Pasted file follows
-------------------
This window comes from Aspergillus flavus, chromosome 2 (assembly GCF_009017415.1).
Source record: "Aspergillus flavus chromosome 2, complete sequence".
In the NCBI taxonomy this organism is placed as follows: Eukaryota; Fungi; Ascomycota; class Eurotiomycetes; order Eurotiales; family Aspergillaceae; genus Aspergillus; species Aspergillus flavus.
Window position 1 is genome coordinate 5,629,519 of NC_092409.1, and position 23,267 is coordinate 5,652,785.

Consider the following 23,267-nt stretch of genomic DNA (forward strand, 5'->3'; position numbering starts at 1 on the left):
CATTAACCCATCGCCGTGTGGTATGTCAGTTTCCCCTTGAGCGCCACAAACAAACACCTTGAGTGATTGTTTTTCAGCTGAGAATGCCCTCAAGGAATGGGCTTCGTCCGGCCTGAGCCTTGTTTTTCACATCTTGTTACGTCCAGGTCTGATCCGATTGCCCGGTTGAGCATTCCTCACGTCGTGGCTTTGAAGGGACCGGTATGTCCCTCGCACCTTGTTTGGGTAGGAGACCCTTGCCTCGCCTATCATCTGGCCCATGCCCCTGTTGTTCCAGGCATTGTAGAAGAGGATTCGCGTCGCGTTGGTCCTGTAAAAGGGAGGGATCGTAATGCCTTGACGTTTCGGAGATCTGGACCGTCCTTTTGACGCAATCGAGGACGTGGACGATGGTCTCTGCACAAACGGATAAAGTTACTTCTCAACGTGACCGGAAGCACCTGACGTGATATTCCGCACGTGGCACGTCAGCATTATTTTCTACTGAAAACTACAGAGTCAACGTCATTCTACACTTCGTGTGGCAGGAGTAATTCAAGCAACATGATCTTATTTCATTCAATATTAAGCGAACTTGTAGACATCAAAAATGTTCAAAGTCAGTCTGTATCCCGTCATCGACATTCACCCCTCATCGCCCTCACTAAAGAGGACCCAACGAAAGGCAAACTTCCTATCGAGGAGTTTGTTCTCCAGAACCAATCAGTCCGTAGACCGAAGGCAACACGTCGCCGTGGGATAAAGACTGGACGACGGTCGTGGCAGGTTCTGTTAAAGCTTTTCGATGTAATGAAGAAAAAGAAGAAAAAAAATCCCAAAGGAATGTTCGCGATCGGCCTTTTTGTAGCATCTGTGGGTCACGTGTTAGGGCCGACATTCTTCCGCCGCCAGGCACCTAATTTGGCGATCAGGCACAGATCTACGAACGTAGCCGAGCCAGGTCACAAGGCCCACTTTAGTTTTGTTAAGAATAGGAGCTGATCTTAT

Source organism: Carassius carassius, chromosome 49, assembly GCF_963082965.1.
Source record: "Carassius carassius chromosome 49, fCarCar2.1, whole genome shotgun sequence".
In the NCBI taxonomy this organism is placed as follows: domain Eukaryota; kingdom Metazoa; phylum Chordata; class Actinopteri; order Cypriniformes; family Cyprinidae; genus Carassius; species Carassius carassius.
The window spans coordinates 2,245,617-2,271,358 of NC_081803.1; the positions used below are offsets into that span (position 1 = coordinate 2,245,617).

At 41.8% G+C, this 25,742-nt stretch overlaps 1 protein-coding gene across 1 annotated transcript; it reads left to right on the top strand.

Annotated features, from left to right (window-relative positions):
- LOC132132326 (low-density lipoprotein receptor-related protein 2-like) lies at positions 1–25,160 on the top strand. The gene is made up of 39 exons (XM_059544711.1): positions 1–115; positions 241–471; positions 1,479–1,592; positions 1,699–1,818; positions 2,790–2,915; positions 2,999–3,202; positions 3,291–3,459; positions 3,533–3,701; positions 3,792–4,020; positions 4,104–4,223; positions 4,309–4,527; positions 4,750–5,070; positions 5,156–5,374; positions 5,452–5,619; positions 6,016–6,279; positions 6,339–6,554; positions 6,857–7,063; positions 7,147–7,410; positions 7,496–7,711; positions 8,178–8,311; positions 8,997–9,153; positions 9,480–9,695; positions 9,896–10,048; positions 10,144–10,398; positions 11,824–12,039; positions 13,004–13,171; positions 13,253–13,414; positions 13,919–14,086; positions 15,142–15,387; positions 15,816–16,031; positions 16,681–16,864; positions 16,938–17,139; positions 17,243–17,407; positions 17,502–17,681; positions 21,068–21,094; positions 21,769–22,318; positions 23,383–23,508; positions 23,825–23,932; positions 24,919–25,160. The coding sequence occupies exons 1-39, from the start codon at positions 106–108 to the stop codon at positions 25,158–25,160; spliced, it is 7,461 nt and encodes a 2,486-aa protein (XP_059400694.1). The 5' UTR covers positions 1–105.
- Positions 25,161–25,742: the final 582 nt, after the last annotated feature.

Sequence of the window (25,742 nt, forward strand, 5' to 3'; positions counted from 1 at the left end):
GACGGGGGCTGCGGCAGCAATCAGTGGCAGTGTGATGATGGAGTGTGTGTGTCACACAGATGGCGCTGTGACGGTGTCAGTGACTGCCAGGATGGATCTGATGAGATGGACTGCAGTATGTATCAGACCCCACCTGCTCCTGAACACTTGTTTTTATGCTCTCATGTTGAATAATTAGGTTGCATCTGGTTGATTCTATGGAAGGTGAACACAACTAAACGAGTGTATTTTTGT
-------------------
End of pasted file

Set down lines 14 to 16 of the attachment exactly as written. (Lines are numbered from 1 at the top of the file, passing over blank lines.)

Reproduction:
- Positions 25,161–25,742: the final 582 nt, after the last annotated feature.

Sequence of the window (25,742 nt, forward strand, 5' to 3'; positions counted from 1 at the left end):
GACGGGGGCTGCGGCAGCAATCAGTGGCAGTGTGATGATGGAGTGTGTGTGTCACACAGATGGCGCTGTGACGGTGTCAGTGACTGCCAGGATGGATCTGATGAGATGGACTGCAGTATGTATCAGACCCCACCTGCTCCTGAACACTTGTTTTTATGCTCTCATGTTGAATAATTAGGTTGCATCTGGTTGATTCTATGGAAGGTGAACACAACTAAACGAGTGTATTTTTGT